Today in books and publishing: A possible Ray Bradbury museum; Google settles their French book-scanning dispute; Oprah's Book Club 2.0 may not have the same touch; the future of books on demand.
Is there a Ray Bradbury museum in the works? According to Sam Weller, author of two books on Bradbury, the writer "had badly wanted a personal museum established in the city where he spent his early years." That's Waukegan, Illinois, which currently has two festivals, a library conference room, and a park named after the man. A museum for Bradbury has actually been in the works, or at least, a visitors center with a portion dedicated to him: "Waukegan Main Street, a nonprofit economic development group that is working to restore the city’s downtown, plans to turn the long-closed Carnegie Library — the brick and limestone building where Bradbury’s childhood imagination got much of its fuel — into a visitors center that would include a section dedicated to the author." This restoration would cost several million dollars, and the group is trying to raise money for the project. As for a museum, Weller "said he would be willing to raise money for it, hitting up wealthy authors and Hollywood filmmakers who have cited Bradbury’s influence on their own work." [Chicago Tribune]
Google vs. France. Facing legal action over scanning copyright-protected books without permission, Google has settled a legal dispute with French groups The Syndicat National de l’Edition and the SGDL Society of Authors. Financial terms have not been disclosed. "Google plans to sell some of the scanned copyrighted works as electronic books and will share the proceeds with publishers under individual deals where the 'majority of the revenue comes to the publisher,' said Philippe Colombet, Google Books’ strategic partner development manager in France." [Bloomberg]
GigaOM has a new imprint: GigaOM Books. "It’s where we’ll publish new works from our own team of writers as well as other great voices we’ve discovered," as well as "some of our most popular reports from GigaOM Pro, allowing, for the first time, access in e-book format to great research on Kindle, Nook and iPad," according to the website. The first two titles are out today. [GigaOM]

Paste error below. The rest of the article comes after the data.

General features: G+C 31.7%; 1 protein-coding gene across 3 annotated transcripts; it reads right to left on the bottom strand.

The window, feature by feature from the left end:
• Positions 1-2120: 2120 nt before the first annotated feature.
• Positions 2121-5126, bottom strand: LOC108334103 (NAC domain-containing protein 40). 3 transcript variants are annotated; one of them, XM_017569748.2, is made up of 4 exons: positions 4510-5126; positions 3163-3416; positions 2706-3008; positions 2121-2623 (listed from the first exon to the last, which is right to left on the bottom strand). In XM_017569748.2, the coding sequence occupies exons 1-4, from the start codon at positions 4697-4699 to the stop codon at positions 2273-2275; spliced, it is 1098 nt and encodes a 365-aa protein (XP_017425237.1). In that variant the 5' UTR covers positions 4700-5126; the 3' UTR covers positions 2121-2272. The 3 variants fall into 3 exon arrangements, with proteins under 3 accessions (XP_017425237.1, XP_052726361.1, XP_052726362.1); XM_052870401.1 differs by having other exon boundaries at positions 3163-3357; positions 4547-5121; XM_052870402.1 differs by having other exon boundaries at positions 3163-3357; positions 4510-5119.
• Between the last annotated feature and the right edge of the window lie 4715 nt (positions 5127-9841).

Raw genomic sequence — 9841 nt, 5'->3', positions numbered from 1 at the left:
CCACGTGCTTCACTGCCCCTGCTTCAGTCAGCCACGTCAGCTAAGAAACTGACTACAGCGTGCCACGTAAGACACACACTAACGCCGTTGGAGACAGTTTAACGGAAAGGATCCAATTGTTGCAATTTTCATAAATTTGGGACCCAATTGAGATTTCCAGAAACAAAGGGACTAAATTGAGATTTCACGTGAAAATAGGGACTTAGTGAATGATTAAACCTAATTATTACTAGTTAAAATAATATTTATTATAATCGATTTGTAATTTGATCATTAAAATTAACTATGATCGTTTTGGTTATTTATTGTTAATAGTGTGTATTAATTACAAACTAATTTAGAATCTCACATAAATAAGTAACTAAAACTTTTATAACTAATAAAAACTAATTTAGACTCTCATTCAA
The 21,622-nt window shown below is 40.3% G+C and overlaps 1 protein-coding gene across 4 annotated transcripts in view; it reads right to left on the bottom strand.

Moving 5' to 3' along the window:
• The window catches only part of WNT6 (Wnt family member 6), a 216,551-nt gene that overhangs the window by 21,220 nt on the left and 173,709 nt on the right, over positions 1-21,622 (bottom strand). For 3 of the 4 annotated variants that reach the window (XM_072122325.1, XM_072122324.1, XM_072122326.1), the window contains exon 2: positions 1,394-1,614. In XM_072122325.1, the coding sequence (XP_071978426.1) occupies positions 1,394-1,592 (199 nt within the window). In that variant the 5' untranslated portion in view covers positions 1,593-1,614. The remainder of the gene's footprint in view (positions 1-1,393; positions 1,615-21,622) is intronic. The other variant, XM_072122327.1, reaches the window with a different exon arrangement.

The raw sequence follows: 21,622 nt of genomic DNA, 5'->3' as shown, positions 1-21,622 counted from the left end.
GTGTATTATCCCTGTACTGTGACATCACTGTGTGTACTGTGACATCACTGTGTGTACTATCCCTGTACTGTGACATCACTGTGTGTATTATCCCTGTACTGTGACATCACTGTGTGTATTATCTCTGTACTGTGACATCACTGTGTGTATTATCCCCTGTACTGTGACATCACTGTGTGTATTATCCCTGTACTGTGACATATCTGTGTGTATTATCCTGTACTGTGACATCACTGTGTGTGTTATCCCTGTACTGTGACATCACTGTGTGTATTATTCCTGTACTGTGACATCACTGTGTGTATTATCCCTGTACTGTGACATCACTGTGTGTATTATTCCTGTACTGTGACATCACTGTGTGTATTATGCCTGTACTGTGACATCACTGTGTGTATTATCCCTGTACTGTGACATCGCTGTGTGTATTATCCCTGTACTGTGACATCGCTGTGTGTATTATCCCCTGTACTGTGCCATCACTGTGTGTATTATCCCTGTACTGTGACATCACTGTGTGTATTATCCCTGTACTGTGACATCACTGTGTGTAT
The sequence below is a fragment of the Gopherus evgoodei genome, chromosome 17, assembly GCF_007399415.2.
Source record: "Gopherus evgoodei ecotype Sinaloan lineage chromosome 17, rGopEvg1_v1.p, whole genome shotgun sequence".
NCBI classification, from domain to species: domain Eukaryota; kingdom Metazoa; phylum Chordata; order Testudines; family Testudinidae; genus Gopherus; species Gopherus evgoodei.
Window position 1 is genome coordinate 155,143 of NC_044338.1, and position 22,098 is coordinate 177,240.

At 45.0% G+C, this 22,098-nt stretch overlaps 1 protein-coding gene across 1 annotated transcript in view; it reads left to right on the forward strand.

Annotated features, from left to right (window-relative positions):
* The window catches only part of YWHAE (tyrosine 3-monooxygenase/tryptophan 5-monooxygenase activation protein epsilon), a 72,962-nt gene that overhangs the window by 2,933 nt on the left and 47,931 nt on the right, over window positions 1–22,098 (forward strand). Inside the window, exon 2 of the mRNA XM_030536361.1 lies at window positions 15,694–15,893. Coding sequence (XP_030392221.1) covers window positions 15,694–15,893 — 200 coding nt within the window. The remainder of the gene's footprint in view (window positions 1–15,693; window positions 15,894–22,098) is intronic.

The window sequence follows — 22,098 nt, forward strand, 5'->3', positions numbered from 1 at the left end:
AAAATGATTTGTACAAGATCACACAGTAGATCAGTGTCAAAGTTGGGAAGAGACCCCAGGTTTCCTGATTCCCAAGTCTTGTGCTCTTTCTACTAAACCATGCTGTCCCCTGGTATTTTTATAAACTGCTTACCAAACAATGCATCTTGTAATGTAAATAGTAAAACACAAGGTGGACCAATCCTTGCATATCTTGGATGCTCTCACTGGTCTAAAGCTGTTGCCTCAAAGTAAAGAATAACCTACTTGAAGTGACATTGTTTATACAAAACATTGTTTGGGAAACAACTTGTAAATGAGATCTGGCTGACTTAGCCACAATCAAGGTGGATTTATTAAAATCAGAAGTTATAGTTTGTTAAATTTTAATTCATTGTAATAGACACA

Signs are mixed regarding the return of Oprah's book club. A spokesman for Knopf says that sales for the club's first pick, Wild, have increased 500% since the announcement. However, the book has not reached the top of Amazon's best-seller list, as Book Club choices did in the old days. It did make it to number 7, and is still in the top 20. Perhaps most notably for Book Club 2.0: "e-book editions, including one with Oprah's comments, are outselling print copies." [Crain's]
The future may be print-your-own. Instant publishing machines—especially the Espresso Book Machine from On Demand Books—are getting more popular and making self-publishing easier, as well as providing readers with an opportunity to print rare and out of print books. "Through a partnership with Xerox, the company now has machines in about 70 bookstores and libraries across the world including London; Tokyo; Amsterdam; Abu Dhabi, United Arab Emirates; Melbourne, Australia; and Alexandria, Egypt." [AP]
The Duluth Public Library is very open-minded. They haven't even considered censoring Fifty Shades of Grey. "'There has not been any talk of pulling it,' Public Library Manager Carla Powers told the News Tribune Opinion page last week." Congrats, guys. [Duluth News Tribune]
This article is from the archive of our partner The Wire.
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